Each 3D printing technology, in addition to its obvious advantages, also has limitations that you should be aware of when designing with a view to making the model in 3D. What should you remember when designing elements so that working with additive technology will allow you to achieve the intended effects?
Below is a discussion of 3D design issues that may affect the quality of 3D printed components.
1. WALL THICKNESS
Despite the fact that 3D printing is said to be a technology that allows creating elements and geometries inaccessible to other manufacturing methods, it has its limitations. One of them is the wall thickness, which has its minimum dimensions, the exceeding of which can affect the failure of the 3D printing process. The walls are divided into:
Supported walls, i.e. those that have a connection with at least two other model walls.
Unsupported walls, i.e. those that have a connection to the model with only one edge.
Minimum wall thickness for individual manufacturing technologies:
|Technology||Walls supported||Walls not supported|
|FDM||0,8 mm||0,8 mm|
|SLA||0,5 mm||1 mm|
|DMP||0,4 mm||0,5 mm|
3D printing technology makes it possible to manufacture elements equipped with internal holes. This property can be particularly important in creating internal structures, e.g. injection mold components with internal water cooling channels. The minimum diameter of the holes inside the elements that will ensure the appropriate quality of prints:
Bridges are specific structures for 3D printing, which in some technologies can be built without using support structures. In the case of SLA and MJF technologies, even short bridge lengths without support structures are subject to a high risk of 3D printing failure (in MJF technology, as a rule, support structures are generated – the support is unbaked powder)
In the case of FDM technology, to make sure that the bridge will be printed correctly, it should have a maximum length of 10 mm. Longer bridges should be equipped with supports in accordance with the YHT principle. In the case of 3D printing from metal, the corresponding value for the bridge is 2mm.
4. CAVES AND EXTRUSIONS
Some designs have concavities or convexities. What minimum dimension should convexity or concavity have so that it is visible and fulfills its functional or decorative function? These values differ for each 3D printing technology:
|FDM||0,6 mm wide|
2 mm high
|SLA||0,4 mm wide|
0,4 mm high
|MJF||1 mm wide|
1 mm high
|DMP||0,1 mm wide|
0,1 mm high
5. MOVABLE PARTS
Some 3D printing technologies also allow the creation of moving parts. Then, the design should take into account the distances between the parts of the assembly, which will be small enough to be able to easily break off any supports and large enough to prevent the material from merging in the place where the gap was designed. Recommended minimum distances between moving parts:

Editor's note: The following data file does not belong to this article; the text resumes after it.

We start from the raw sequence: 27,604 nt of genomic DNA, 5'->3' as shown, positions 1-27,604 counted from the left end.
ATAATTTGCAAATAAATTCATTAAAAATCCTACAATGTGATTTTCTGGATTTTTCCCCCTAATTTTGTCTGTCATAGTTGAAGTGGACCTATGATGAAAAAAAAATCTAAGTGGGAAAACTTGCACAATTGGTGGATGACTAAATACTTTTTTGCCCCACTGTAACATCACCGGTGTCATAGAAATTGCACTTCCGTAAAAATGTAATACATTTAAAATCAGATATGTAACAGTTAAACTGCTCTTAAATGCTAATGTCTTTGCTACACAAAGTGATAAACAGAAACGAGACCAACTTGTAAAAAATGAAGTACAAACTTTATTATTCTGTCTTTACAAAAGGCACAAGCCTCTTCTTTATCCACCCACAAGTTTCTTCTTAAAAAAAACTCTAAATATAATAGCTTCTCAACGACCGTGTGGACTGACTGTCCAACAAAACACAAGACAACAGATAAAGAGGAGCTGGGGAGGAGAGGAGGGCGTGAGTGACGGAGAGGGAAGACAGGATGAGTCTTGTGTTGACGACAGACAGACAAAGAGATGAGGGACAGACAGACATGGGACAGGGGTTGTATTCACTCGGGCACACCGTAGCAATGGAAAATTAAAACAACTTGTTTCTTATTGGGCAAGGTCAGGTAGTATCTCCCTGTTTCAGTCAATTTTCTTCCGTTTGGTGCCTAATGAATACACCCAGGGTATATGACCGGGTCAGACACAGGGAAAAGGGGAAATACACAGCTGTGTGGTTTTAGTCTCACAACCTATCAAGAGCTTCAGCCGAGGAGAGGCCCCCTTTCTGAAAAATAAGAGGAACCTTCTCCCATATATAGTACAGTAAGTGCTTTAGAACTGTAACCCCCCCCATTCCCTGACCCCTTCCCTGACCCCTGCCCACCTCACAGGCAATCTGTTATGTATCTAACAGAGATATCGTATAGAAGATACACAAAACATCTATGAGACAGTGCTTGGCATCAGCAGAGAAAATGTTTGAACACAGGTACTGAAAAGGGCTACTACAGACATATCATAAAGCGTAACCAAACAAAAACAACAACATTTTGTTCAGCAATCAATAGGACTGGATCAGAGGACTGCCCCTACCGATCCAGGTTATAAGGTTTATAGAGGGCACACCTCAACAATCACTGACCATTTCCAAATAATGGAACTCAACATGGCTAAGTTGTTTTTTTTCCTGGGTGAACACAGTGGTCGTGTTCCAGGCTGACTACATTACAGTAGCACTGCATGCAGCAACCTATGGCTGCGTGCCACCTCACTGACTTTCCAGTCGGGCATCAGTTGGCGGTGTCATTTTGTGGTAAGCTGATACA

The creation of moving parts is not recommended in DMP technology.
6. PINS AND PROJECTING ELEMENTS
For small cylindrical protruding parts, it is important that they are not too small. Too small a diameter will lead to the creation of artifacts, and if the part is too high – incorrect 3D printing of the element.
The minimum diameter of the protruding element (pin) that will allow you to create a good quality 3D model:
7. SLOTS INTENDED FOR REMOVAL OF UNCERTAIN MATERIAL
While in the FDM technology this is an aspect that is not important, it is necessary in the case of technology for welding materials. The minimum hole size depends on 3D printing technology and allows you to remove material that has not been fixed. This is an important issue, e.g. in the case of SLA technology, where the lack of a hole in which the outlet can find an unstable resin significantly increases the 3D print mask, so that the model can break off the working platform as a result of high weight. It is equally important to create holes for 3D models made in powder technologies (MJF and DMLS).
Recommended minimum hole sizes that should be included in the 3D model design:
Each technology requires a different type of support. What is worth noting is the fact that the model cutting software allows you to generate support structures that will allow you to properly create the element.
In FDM technology, any surface laid at an angle greater than 45 ° to the work platform requires support structures. If there are doubts whether the model can be printed 3D without supports, it is worth using the YHT rule.
In SLA technology, supports are always required and have the form of thin, branched structures. Their creation can be entrusted to the software or created by yourself, remembering to support all sensitive points. In DMLS technology it is also necessary to make support structures and their removal requires additional post-processing treatment.
Generating support structures is not required for MJF technology because the support is unbaked dust.
9. DIMENSIONAL TOLERANCE
Estimated dimensional tolerance for specific 3D printing technologies:
|FDM||± 0,5 %|
|SLA||± 0,5 %|
|MJF||± 0,3 %|
|DMP||± 0,1 %|
Each technology is recommended for a different type of applications, differing among others precision of performance. You can read about the technology that should be chosen for 3D printing of elements and what materials will be most suitable for the desired applications: